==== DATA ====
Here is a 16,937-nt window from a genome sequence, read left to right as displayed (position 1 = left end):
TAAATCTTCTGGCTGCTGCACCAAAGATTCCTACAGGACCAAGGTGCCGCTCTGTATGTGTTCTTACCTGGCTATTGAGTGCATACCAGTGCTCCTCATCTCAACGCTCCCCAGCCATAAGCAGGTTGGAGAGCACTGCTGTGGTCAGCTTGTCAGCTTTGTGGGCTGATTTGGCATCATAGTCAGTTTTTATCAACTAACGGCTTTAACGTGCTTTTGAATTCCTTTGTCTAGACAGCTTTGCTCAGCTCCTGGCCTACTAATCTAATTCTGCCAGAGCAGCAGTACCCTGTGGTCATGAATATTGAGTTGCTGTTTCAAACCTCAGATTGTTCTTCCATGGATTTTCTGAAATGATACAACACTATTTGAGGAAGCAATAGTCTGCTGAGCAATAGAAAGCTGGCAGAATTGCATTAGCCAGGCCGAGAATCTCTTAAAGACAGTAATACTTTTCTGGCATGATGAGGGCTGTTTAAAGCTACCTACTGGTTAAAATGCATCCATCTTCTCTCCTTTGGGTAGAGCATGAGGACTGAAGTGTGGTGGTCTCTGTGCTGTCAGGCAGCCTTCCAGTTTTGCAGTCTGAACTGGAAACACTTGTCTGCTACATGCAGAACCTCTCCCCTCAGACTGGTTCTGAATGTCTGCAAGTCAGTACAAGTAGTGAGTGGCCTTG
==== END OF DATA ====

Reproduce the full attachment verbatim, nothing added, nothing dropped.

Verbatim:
Here is a 16,937-nt window from a genome sequence, read left to right as displayed (position 1 = left end):
TAAATCTTCTGGCTGCTGCACCAAAGATTCCTACAGGACCAAGGTGCCGCTCTGTATGTGTTCTTACCTGGCTATTGAGTGCATACCAGTGCTCCTCATCTCAACGCTCCCCAGCCATAAGCAGGTTGGAGAGCACTGCTGTGGTCAGCTTGTCAGCTTTGTGGGCTGATTTGGCATCATAGTCAGTTTTTATCAACTAACGGCTTTAACGTGCTTTTGAATTCCTTTGTCTAGACAGCTTTGCTCAGCTCCTGGCCTACTAATCTAATTCTGCCAGAGCAGCAGTACCCTGTGGTCATGAATATTGAGTTGCTGTTTCAAACCTCAGATTGTTCTTCCATGGATTTTCTGAAATGATACAACACTATTTGAGGAAGCAATAGTCTGCTGAGCAATAGAAAGCTGGCAGAATTGCATTAGCCAGGCCGAGAATCTCTTAAAGACAGTAATACTTTTCTGGCATGATGAGGGCTGTTTAAAGCTACCTACTGGTTAAAATGCATCCATCTTCTCTCCTTTGGGTAGAGCATGAGGACTGAAGTGTGGTGGTCTCTGTGCTGTCAGGCAGCCTTCCAGTTTTGCAGTCTGAACTGGAAACACTTGTCTGCTACATGCAGAACCTCTCCCCTCAGACTGGTTCTGAATGTCTGCAAGTCAGTACAAGTAGTGAGTGGCCTTG